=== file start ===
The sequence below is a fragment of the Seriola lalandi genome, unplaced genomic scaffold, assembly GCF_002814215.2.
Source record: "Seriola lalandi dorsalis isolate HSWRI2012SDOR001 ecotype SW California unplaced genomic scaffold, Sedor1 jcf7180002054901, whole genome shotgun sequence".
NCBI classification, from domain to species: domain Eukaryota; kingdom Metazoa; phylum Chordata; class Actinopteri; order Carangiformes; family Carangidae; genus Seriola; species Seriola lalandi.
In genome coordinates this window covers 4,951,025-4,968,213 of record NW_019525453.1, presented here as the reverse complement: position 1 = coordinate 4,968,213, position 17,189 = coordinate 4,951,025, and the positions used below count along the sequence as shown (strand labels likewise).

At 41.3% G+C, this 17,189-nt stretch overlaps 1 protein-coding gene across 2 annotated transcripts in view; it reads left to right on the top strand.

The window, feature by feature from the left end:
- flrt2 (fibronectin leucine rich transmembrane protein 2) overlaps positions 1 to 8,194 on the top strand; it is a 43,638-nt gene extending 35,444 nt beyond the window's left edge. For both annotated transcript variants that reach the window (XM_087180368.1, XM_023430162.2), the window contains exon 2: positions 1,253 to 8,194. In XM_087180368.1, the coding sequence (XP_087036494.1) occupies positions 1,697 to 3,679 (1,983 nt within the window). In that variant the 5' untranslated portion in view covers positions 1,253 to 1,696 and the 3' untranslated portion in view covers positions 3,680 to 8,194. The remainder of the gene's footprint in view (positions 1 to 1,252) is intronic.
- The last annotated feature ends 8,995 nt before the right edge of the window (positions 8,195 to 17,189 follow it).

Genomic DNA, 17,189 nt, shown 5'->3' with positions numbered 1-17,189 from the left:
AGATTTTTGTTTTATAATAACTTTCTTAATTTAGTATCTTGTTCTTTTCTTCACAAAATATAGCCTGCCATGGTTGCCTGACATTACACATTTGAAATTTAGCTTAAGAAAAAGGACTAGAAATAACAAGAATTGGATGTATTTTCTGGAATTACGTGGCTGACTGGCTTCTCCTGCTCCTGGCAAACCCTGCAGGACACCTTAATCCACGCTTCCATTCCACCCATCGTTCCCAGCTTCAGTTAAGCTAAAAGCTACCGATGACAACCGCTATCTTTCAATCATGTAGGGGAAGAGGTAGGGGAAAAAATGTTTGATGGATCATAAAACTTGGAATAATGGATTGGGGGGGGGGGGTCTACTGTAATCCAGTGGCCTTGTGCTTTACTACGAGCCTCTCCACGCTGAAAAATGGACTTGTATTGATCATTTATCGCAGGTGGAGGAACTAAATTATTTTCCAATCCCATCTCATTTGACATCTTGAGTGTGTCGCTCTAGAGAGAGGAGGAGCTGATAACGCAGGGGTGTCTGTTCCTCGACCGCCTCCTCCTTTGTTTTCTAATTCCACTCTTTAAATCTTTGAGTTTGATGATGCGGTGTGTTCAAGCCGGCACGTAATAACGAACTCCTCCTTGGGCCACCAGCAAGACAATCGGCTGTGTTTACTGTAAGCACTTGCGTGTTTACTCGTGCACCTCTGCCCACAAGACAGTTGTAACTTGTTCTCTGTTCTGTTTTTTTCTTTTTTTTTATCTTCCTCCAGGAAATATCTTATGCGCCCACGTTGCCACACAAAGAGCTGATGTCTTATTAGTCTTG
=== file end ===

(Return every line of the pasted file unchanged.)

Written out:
The sequence below is a fragment of the Seriola lalandi genome, unplaced genomic scaffold, assembly GCF_002814215.2.
Source record: "Seriola lalandi dorsalis isolate HSWRI2012SDOR001 ecotype SW California unplaced genomic scaffold, Sedor1 jcf7180002054901, whole genome shotgun sequence".
NCBI classification, from domain to species: domain Eukaryota; kingdom Metazoa; phylum Chordata; class Actinopteri; order Carangiformes; family Carangidae; genus Seriola; species Seriola lalandi.
In genome coordinates this window covers 4,951,025-4,968,213 of record NW_019525453.1, presented here as the reverse complement: position 1 = coordinate 4,968,213, position 17,189 = coordinate 4,951,025, and the positions used below count along the sequence as shown (strand labels likewise).

At 41.3% G+C, this 17,189-nt stretch overlaps 1 protein-coding gene across 2 annotated transcripts in view; it reads left to right on the top strand.

The window, feature by feature from the left end:
- flrt2 (fibronectin leucine rich transmembrane protein 2) overlaps positions 1 to 8,194 on the top strand; it is a 43,638-nt gene extending 35,444 nt beyond the window's left edge. For both annotated transcript variants that reach the window (XM_087180368.1, XM_023430162.2), the window contains exon 2: positions 1,253 to 8,194. In XM_087180368.1, the coding sequence (XP_087036494.1) occupies positions 1,697 to 3,679 (1,983 nt within the window). In that variant the 5' untranslated portion in view covers positions 1,253 to 1,696 and the 3' untranslated portion in view covers positions 3,680 to 8,194. The remainder of the gene's footprint in view (positions 1 to 1,252) is intronic.
- The last annotated feature ends 8,995 nt before the right edge of the window (positions 8,195 to 17,189 follow it).

Genomic DNA, 17,189 nt, shown 5'->3' with positions numbered 1-17,189 from the left:
AGATTTTTGTTTTATAATAACTTTCTTAATTTAGTATCTTGTTCTTTTCTTCACAAAATATAGCCTGCCATGGTTGCCTGACATTACACATTTGAAATTTAGCTTAAGAAAAAGGACTAGAAATAACAAGAATTGGATGTATTTTCTGGAATTACGTGGCTGACTGGCTTCTCCTGCTCCTGGCAAACCCTGCAGGACACCTTAATCCACGCTTCCATTCCACCCATCGTTCCCAGCTTCAGTTAAGCTAAAAGCTACCGATGACAACCGCTATCTTTCAATCATGTAGGGGAAGAGGTAGGGGAAAAAATGTTTGATGGATCATAAAACTTGGAATAATGGATTGGGGGGGGGGGGTCTACTGTAATCCAGTGGCCTTGTGCTTTACTACGAGCCTCTCCACGCTGAAAAATGGACTTGTATTGATCATTTATCGCAGGTGGAGGAACTAAATTATTTTCCAATCCCATCTCATTTGACATCTTGAGTGTGTCGCTCTAGAGAGAGGAGGAGCTGATAACGCAGGGGTGTCTGTTCCTCGACCGCCTCCTCCTTTGTTTTCTAATTCCACTCTTTAAATCTTTGAGTTTGATGATGCGGTGTGTTCAAGCCGGCACGTAATAACGAACTCCTCCTTGGGCCACCAGCAAGACAATCGGCTGTGTTTACTGTAAGCACTTGCGTGTTTACTCGTGCACCTCTGCCCACAAGACAGTTGTAACTTGTTCTCTGTTCTGTTTTTTTCTTTTTTTTTATCTTCCTCCAGGAAATATCTTATGCGCCCACGTTGCCACACAAAGAGCTGATGTCTTATTAGTCTTG